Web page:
Last Updated on March 20, 2018

As a strong proponent of modesty who writes books for teens and tweens, I’m always told “You just don’t understand how hard it can be!” Women assume that since I’m trying to be a vocal proponent for modesty that my two teenage girls are the poster children for all things demure. Oh, please!

My girls do understand and embrace what I teach but they are just like all teen girls. They fall in love with a shirt and they just have to wear it no matter what! That’s what brought me to a most unpleasant, passive/aggressive conflict with one of my girls—who shall remain nameless—last Saturday morning. (We’re talking the Hiroshima bomb of all silent treatments aimed right at me!)

The 100% cotton t-shirt in question had survived its initial washing in hot water, but not without losing a few inches. (Another skill I’m working to teach my teen girls who do their own laundry!)  It looked like she’d painted it on. I’m not exaggerating. I pointed out to the daughter presenting her plea that I could see the indent of her belly button through the fabric. Nevertheless, she was determined that this was the shirt she would wear to my Barnes & Noble book signing, which would be featuring my line of modesty products for tween girls! She pointed out that she had “nothing” else to wear. Even tried on another equally tight shirt to defend her case.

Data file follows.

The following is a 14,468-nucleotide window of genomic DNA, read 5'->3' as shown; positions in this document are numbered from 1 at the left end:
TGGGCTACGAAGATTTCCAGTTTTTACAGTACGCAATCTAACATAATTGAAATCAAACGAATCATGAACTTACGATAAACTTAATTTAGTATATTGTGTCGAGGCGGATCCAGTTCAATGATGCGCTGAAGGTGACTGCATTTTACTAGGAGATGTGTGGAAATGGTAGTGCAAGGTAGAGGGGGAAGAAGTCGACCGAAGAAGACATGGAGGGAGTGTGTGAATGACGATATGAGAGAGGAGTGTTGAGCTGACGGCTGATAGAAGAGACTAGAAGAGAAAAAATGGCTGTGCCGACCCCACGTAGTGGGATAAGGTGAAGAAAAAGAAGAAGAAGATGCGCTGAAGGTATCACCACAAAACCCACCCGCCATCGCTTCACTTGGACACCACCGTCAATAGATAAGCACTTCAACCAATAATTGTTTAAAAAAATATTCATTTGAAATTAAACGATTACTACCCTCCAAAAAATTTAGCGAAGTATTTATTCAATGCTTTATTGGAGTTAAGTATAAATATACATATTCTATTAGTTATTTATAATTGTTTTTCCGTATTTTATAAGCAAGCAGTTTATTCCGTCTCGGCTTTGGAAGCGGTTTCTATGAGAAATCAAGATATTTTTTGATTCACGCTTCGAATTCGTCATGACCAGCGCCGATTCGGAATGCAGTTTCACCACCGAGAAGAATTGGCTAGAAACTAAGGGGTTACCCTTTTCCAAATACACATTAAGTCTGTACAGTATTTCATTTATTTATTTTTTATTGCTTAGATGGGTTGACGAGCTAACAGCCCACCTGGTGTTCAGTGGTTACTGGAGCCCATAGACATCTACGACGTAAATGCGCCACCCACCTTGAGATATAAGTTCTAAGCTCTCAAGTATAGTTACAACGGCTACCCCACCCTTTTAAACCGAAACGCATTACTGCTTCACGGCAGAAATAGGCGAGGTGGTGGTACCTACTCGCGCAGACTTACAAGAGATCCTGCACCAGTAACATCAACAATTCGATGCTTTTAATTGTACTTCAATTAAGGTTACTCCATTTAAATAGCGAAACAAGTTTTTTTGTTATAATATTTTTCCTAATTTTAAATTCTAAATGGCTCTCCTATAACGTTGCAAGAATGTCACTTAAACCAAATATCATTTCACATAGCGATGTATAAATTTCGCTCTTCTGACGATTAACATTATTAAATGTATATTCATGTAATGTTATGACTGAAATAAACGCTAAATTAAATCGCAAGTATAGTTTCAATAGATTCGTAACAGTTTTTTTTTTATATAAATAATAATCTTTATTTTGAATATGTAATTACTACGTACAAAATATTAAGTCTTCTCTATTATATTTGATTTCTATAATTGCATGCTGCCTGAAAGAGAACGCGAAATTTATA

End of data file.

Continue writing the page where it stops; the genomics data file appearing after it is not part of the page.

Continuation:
I stood my ground and we drove to Barnes & Noble without a word passing between us. We arrived at the book signing—her fuming, me pondering how nice it would be to have a mom tell me I’d done the right thing. But alas, I am that mom, spreading courage to moms far and near that they can fight the fashion battle and win.

I am happy to say that it ended well. By the time my book signing was half over, my dear daughter was smiling in the shirt she’d borrowed from her slightly bigger sister. And last night I hit the clearance rack of a local store and bought a few new shirts—one size bigger to survive the washing machine. This brought a few smiles. When she tried them on, I even earned a hug.

Battle won!

Moms, don’t give up. Fight with me, please. We need to stand together to stop this cultural attack against our daughters’ purity. In fact, I’d be honored if you’d sign the positive petition I’m presenting to the fashion industry along with results that demonstrate that immodesty and obsession with beauty are directly linked to eating disorders, depression, and early sexual activity. Go to my website to add your voice to the 50,000 we intend to collect.

Is it a battle that’s really worth fighting? You bet!

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